GO
Loading...

Enter multiple symbols separated by commas

US Default Should Be ‘Unthinkable’: Larry Summers

Lawrence 'Larry' Summers
Andrew Harrer | Bloomberg via Getty Images
Lawrence 'Larry' Summers

It should be inconceivable for the United States to default on its debt , Larry Summers told CNBC on Tuesday, stressing that the country's creditworthiness must not be held hostage by budgetary wrangling.

"It should be unthinkable to default on debt in the United States… after 200 years the thought that the full faith in credit of the U.S could be called into question is unthinkable," Laurence Summers, former treasury secretary, said.

Summers said the 2008 financial crisis offered a lesson in what happens when base safe assets are put at risk, and said the country should "never experiment" as it did back then.

"Everybody should be for meeting the debt obligations of the U.S. and then there needs to be a very vigorous an active discussion around what is a very real problem; the sustainability over the long term of the U.S.financial position which surely needs to be addressed in a balanced way with both measures on the expenditure side and measures on the revenue side,"Summers said.


(Read more: Market Rally Totally Misplaced; Scary February Ahead: Strategist)

At the end of February, the U.S. government will reach its debt limit and an agreement is needed between Republicans and Democrats for an increase to the debt ceiling. It is expected that both sides will face similar acrimonious discussions to those that preceded an eleventh hour deal to avert the "fiscal cliff" in the New Year.


(Read more: Key Points in Bill Passed by Congress to Avert US 'Fiscal Cliff')

He added that it was "inappropriate and not credible" to hold the country's creditworthiness hostage to discussions about the debt ceiling.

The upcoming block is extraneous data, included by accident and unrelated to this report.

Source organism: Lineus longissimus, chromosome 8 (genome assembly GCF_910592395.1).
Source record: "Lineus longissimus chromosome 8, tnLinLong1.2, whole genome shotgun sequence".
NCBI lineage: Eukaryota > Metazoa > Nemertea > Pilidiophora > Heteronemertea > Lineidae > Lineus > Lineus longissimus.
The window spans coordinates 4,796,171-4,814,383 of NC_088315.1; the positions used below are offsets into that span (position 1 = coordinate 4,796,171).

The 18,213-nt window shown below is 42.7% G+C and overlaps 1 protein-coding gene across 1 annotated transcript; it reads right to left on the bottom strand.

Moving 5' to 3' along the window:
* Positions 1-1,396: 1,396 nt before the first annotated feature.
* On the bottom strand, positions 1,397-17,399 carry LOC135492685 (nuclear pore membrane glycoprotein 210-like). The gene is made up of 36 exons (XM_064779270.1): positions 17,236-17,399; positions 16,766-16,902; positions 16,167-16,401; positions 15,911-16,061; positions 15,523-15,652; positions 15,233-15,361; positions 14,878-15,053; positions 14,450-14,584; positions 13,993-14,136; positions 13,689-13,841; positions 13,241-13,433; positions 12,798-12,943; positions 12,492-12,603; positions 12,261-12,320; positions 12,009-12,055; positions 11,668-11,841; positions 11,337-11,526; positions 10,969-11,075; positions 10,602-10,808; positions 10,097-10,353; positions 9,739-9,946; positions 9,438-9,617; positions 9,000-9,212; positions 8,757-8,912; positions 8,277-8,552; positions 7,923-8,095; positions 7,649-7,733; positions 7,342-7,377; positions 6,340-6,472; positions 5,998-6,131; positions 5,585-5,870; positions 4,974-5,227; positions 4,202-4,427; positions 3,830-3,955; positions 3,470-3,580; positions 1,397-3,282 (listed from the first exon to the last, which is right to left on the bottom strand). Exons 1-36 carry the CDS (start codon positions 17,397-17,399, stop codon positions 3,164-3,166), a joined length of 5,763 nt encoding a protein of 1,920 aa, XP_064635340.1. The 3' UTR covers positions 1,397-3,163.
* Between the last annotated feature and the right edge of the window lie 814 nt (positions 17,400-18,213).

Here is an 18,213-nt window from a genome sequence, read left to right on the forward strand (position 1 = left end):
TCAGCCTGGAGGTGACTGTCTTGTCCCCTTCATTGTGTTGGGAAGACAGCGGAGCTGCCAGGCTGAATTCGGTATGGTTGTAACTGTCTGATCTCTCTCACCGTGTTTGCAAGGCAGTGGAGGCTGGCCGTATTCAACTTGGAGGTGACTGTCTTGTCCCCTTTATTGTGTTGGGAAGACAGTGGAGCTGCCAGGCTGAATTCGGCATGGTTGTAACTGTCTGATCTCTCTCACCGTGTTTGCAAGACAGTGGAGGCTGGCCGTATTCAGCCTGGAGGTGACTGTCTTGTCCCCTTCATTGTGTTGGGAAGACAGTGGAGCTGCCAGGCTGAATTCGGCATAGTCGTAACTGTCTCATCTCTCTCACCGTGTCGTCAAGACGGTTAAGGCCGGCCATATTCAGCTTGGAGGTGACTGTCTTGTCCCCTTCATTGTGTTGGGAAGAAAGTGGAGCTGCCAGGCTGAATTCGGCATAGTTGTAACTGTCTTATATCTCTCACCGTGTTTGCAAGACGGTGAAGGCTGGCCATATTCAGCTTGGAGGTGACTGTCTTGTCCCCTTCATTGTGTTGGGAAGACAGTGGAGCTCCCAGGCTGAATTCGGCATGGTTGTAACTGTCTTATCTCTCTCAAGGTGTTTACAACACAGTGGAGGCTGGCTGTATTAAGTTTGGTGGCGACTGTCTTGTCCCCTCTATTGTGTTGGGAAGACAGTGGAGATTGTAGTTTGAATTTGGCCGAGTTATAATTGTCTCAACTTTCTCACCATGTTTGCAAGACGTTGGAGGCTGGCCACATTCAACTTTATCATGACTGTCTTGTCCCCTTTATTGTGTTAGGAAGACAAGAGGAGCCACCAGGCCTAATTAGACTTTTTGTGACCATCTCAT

"I'm confident that the president regards an absolutely critical priority for him as bequeathing to his successor four years from now a nation that is in a sustainable financial position. And that's obviously going to require addressing both spending and addressing revenues…and that he is going to do that," he said.

By CNBC's Shai Ahmed; Follow her on Twitter @shaicncb

Contact U.S. News

  • CNBC NEWSLETTERS

    Get the best of CNBC in your inbox

    Please choose a subscription

    Please enter a valid email address
    To learn more about how we use your information,
    please read our Privacy Policy.

Don't Miss

  • The California property that once served as Michael Jackson's home and personal fantasyland is being listed at $100 million.

  • Lottery ticket

    A thief who broke into the car of a Seattle couple left behind a million-dollar lottery ticket, NBC News reports.

  • The Lamborghini SpA Urus SUV.

    There's no shortage of luxury vehicle choices, but increasingly the wealthy are opting for high-end SUVs instead of traditional models.

U.S. Video

  • Q1 GDP (revised) down 0.7%

    CNBC's Rick Santelli breaks down the latest data on U.S. economic growth. And CNBC's Steve Liesman provides perspective.

  • Attack of the 'zom-bee' wasps... check it out!

    Scientists have discovered a "dementor" wasp that injects venom into cockroach prey rendering it unable to direct its own body and serves as live food for the wasp later on. Take a look, but it's not for the faint of heart.

  • ASCO targets war on cancer

    CNBC's Meg Tirrell, provides a preview of this weekend's meeting of the American Society of Clinical Oncology and which big pharma companies investors need to watch come Monday.